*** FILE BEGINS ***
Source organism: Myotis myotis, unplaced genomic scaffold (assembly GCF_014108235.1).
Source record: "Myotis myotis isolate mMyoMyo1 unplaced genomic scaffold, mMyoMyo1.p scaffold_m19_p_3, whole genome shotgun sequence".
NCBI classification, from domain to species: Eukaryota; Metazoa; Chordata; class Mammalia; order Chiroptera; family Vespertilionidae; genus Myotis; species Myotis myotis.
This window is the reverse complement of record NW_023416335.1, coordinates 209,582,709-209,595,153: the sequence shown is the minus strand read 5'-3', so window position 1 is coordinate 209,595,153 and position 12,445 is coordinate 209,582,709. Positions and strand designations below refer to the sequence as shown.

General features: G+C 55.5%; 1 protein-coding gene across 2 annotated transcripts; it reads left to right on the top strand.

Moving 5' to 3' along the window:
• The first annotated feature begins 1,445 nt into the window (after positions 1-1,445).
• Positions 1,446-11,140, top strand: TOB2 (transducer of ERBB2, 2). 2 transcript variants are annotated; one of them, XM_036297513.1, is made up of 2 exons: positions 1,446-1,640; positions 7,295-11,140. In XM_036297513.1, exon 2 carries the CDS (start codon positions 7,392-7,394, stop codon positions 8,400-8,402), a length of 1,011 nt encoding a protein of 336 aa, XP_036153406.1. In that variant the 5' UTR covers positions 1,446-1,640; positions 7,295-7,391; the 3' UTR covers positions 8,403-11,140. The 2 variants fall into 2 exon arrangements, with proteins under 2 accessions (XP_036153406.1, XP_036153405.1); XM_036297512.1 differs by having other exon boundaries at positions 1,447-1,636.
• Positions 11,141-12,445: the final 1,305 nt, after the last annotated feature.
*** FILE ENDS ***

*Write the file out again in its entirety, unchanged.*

Source organism: Myotis myotis, unplaced genomic scaffold (assembly GCF_014108235.1).
Source record: "Myotis myotis isolate mMyoMyo1 unplaced genomic scaffold, mMyoMyo1.p scaffold_m19_p_3, whole genome shotgun sequence".
NCBI classification, from domain to species: Eukaryota; Metazoa; Chordata; class Mammalia; order Chiroptera; family Vespertilionidae; genus Myotis; species Myotis myotis.
This window is the reverse complement of record NW_023416335.1, coordinates 209,582,709-209,595,153: the sequence shown is the minus strand read 5'-3', so window position 1 is coordinate 209,595,153 and position 12,445 is coordinate 209,582,709. Positions and strand designations below refer to the sequence as shown.

General features: G+C 55.5%; 1 protein-coding gene across 2 annotated transcripts; it reads left to right on the top strand.

Moving 5' to 3' along the window:
• The first annotated feature begins 1,445 nt into the window (after positions 1-1,445).
• Positions 1,446-11,140, top strand: TOB2 (transducer of ERBB2, 2). 2 transcript variants are annotated; one of them, XM_036297513.1, is made up of 2 exons: positions 1,446-1,640; positions 7,295-11,140. In XM_036297513.1, exon 2 carries the CDS (start codon positions 7,392-7,394, stop codon positions 8,400-8,402), a length of 1,011 nt encoding a protein of 336 aa, XP_036153406.1. In that variant the 5' UTR covers positions 1,446-1,640; positions 7,295-7,391; the 3' UTR covers positions 8,403-11,140. The 2 variants fall into 2 exon arrangements, with proteins under 2 accessions (XP_036153406.1, XP_036153405.1); XM_036297512.1 differs by having other exon boundaries at positions 1,447-1,636.
• Positions 11,141-12,445: the final 1,305 nt, after the last annotated feature.